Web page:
Mental health

Mental health services funded by Central and Eastern Sydney PHN

All services funded by CESPHN are free to clients.

Services are categorised by individual's choice and the level of their mental health needs applying a pdf stepped care approach (644 KB) . Primary mental health care service delivery is moving towards a stepped care approach as part of the reforms implemented by the Commonwealth Department of Health. This approach will support people to access services based on their needs, at the right time. Stepped care is an evidence-based approach comprising of interventions, from the least to the most intensive.

The pdf community guide (1.15 MB) represents current funded services at CESPHN ranging from early to high needs services, applying a Stepped Care Model. 

Early to low needs services

Best suited for people who are experiencing everyday life pressures who can benefit from support to get back on track. The early to low needs services offer a mix of resources based on need including self-help strategies, digital mental health resources, telephone and/or face-to-face services.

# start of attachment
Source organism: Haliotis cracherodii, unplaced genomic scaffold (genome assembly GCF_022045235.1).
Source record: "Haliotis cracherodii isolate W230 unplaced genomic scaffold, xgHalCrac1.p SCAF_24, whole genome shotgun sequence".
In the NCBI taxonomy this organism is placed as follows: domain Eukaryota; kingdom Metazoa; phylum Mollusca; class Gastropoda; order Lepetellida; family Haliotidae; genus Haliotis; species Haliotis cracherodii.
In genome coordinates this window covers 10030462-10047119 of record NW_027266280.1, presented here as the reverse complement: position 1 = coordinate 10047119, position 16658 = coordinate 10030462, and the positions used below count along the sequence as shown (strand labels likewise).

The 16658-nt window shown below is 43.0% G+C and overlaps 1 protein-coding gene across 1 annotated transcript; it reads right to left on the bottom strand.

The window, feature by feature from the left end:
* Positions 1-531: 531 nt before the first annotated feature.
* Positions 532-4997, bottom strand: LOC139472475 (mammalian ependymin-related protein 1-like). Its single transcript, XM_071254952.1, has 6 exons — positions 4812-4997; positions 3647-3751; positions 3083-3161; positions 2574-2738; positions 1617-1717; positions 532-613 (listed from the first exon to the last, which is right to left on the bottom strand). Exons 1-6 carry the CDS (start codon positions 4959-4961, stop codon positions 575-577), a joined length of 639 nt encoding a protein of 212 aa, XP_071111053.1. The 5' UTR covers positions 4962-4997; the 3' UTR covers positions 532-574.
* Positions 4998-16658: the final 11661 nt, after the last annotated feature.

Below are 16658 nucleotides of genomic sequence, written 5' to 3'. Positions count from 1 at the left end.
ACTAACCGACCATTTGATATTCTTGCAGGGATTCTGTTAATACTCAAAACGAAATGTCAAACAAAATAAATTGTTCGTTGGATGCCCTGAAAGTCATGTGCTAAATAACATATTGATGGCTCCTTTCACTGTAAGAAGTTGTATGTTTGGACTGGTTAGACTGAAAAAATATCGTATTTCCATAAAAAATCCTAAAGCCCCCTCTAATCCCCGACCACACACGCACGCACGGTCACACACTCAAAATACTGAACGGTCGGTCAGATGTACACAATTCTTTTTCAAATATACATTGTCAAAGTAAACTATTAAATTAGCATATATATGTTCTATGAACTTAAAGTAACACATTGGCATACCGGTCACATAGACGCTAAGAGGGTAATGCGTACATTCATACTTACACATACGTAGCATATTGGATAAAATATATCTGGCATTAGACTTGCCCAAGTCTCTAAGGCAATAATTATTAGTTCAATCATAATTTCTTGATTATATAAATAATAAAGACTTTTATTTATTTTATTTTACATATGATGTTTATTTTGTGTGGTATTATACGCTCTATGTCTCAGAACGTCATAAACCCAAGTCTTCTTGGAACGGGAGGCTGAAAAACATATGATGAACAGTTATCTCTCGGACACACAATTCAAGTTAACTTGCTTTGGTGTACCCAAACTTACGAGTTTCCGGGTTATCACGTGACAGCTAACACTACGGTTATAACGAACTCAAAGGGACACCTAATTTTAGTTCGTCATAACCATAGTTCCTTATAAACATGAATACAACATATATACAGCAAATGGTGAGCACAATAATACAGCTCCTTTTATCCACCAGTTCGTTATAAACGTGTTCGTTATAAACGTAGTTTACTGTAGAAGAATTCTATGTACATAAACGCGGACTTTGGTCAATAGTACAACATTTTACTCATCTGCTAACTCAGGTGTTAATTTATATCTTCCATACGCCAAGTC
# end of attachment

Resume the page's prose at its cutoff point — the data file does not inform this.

Medium needs services

Best suited to people who are experiencing moderate to severe mental health conditions. A severe mental health condition is likely to be enduring/persistent and limit everyday functioning e.g. ability to maintain self-care. A person with severe mental illness may also experience complex psychosocial issues. people with complex needs are likely to benefit from wrap-around coordinated care. Face to face clinical care using a combination of GP care, Psychiatrists, Mental Health Nurses, Psychologists and Allied Health Coordinated, multiagency services.

High needs services

Best suited to people who are experiencing moderate to high level of distress and life challenges which are limiting everyday functioning. High needs services may offer coordinated care including clinical and non-clinical supports. This could include face-to-face clinical care using a combination of GP care, allied health, mental health nurses, with support from psychiatrists. It may also include face-to-face non-clinical support using peer workers and community social workers with access to social, vocational and cultural supports.

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